Looking for Alaska by John Green

Looking For Alaska by John Green

I’ve wanted to read this novel for a very long time! It’s all over those pretty post pictures on Tumblr and there are comments underneath about how life changing this novel is. Well I finally conformed, gave in and bought ‘Looking for Alaska’ by John Green.

In its own right it is a good novel but somehow I do feel that it might split opinions. Like Marmite you either like it or you don’t. The narrative voice created in this novel reminds me of Haulden Caufield (Catcher in the Rye), it’s a very honest, raw, interpretation of messy minded teenagers (every teenager then).

Miles Halter the boy searching for his ‘Great Perhaps’ and along the way he finds Alaska Young, the mysterious, condescending girl who preaches about values of feminism but has this deep preserved self hate inside of her. Alaska Young is well, Alaska Young. She’s tormented by her own values and throughout the novel we see that she puts people in their places but whilst doing that we see that she’s reminding and putting herself in place too. She’s a self tortured being who has strong values but hates herself and so she dismisses those good strong values.

The novel is just so REAL and the characters are perfectly selected and put together. They may not be the coolest kids on campus but they create an acceptance for each other. Every movement that takes place, as a reader you feel very involved and interactive with the novel. 

Towards the end of the novel the repeated phrase: ‘How do you get out of the labyrinth of suffering?‘ and that is why I actually do really like this novel. It’s not just one of those stupid young adult fiction novels that presents an unrealistic interpretation of dealing with pain, growing up, teenage life, changes, death, drugs and finding yourself as a teenager, as a person even it appreciates living in the moment and all the hiccups life throws at you.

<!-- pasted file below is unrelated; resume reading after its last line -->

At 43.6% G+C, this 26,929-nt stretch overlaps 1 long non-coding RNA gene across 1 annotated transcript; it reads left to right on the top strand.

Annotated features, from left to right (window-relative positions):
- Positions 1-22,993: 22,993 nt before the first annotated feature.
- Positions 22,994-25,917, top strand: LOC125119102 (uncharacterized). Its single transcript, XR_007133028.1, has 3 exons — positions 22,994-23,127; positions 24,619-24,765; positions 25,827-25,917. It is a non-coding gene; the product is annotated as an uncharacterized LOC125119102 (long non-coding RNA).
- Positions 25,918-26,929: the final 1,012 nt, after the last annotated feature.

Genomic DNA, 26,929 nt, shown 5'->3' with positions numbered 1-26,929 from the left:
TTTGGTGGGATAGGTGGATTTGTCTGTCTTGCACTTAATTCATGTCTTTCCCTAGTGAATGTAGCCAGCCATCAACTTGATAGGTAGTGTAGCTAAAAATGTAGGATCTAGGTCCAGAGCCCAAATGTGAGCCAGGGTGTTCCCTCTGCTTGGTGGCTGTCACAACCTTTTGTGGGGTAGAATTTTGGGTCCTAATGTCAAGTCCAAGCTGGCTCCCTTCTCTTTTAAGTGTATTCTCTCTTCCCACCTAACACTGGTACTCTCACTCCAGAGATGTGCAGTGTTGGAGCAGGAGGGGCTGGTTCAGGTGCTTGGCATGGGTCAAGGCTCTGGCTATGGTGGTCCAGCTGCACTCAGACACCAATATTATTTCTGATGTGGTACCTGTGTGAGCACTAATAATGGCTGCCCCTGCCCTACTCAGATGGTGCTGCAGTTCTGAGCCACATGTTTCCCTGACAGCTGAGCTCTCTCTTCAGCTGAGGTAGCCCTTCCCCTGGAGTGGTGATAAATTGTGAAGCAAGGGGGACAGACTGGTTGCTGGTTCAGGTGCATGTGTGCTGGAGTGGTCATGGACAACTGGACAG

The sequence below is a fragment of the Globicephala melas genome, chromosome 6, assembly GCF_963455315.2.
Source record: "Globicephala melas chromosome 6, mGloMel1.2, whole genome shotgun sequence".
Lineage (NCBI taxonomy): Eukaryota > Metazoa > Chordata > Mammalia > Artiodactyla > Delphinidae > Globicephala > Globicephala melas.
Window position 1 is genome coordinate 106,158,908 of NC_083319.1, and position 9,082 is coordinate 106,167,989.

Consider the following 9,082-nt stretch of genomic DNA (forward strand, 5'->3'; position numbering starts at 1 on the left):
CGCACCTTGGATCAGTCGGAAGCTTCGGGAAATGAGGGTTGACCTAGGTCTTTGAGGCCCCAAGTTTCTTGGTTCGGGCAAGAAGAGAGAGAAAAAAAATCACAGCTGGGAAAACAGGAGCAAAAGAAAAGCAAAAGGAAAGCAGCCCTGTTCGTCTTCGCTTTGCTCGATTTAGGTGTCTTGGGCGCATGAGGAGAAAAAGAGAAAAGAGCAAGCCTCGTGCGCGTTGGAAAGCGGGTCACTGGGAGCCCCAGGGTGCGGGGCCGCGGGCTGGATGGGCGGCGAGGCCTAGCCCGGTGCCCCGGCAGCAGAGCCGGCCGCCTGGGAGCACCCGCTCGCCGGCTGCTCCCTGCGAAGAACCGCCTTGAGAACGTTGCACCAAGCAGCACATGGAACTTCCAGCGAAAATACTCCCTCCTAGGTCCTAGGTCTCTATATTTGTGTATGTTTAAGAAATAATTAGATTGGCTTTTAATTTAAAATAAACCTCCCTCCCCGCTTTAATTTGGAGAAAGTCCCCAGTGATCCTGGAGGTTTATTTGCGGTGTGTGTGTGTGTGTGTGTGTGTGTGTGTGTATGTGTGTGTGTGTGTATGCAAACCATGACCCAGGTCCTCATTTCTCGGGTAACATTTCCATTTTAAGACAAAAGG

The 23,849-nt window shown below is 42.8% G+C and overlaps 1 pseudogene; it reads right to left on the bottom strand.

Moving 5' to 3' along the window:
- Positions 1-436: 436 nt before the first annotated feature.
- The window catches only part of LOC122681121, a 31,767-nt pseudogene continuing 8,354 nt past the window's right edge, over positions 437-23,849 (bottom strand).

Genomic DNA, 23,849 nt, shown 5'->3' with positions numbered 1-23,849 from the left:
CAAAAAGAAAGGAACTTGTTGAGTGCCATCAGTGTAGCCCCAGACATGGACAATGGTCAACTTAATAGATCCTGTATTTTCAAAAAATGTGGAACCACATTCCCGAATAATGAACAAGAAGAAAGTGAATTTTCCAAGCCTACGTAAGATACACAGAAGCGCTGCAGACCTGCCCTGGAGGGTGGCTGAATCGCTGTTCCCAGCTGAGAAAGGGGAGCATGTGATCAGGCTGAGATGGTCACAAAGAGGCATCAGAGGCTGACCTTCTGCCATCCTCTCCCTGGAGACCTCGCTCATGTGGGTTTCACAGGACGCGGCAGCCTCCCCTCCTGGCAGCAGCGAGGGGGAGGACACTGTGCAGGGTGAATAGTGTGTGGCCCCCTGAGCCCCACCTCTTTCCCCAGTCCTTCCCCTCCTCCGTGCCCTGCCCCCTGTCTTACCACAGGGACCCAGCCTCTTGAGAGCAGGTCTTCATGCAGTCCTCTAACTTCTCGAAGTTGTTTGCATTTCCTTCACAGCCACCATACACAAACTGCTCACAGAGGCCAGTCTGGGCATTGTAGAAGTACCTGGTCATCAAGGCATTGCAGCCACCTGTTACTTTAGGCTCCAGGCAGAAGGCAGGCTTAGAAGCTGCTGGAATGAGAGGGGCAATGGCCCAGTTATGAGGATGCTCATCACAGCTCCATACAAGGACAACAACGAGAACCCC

Why I liked this novel:

Amongst the many other reasons, another reason why I did like this novel was because in the second section of it (spoiler alert, PLEASE don’t read on if you are currently reading or intend on reading the novel) when Alaska dies it just feels real. It feels like a real person died and the way her death is portrayed through the characters and her influence on the plot is all representative of that. The sadness isn’t ignored or Disney-fied, the pain and complete shock of Alaska’s death is captured perfectly. Even though Pudge (Miles Halter) is the narrator, losing Alaska is painful (I know she’s a fictional character but trust me on this one yeah?).

I like how her death is presented in a realistic manner because it shows the complicated humans and their complicated emotions that get left behind and this is the type of novel everyone should read because (no offence) to the vampires and I love the wizards but the death of Alaska is a catalyst for a lot of things one of those being, breaking readers hearts (you have been warned).

Other comments:

It might get a little tiring to read but stick with it, you won’t regret it in the end and try to look beyond the lines on the paper. Throughout the first section of the novel there is a count down to Alaska’s death and then the second section is counting the days since her death. Weirdly enough this caused me much anxiety and I ended up finishing the novel the same day I started it because I had to know what was being counted down (OCD much?!).

I shall leave you with one of my favourite quotes from the book: ‘If people were rain, I was drizzle and she was a hurricane.’

Rating:

3.5/5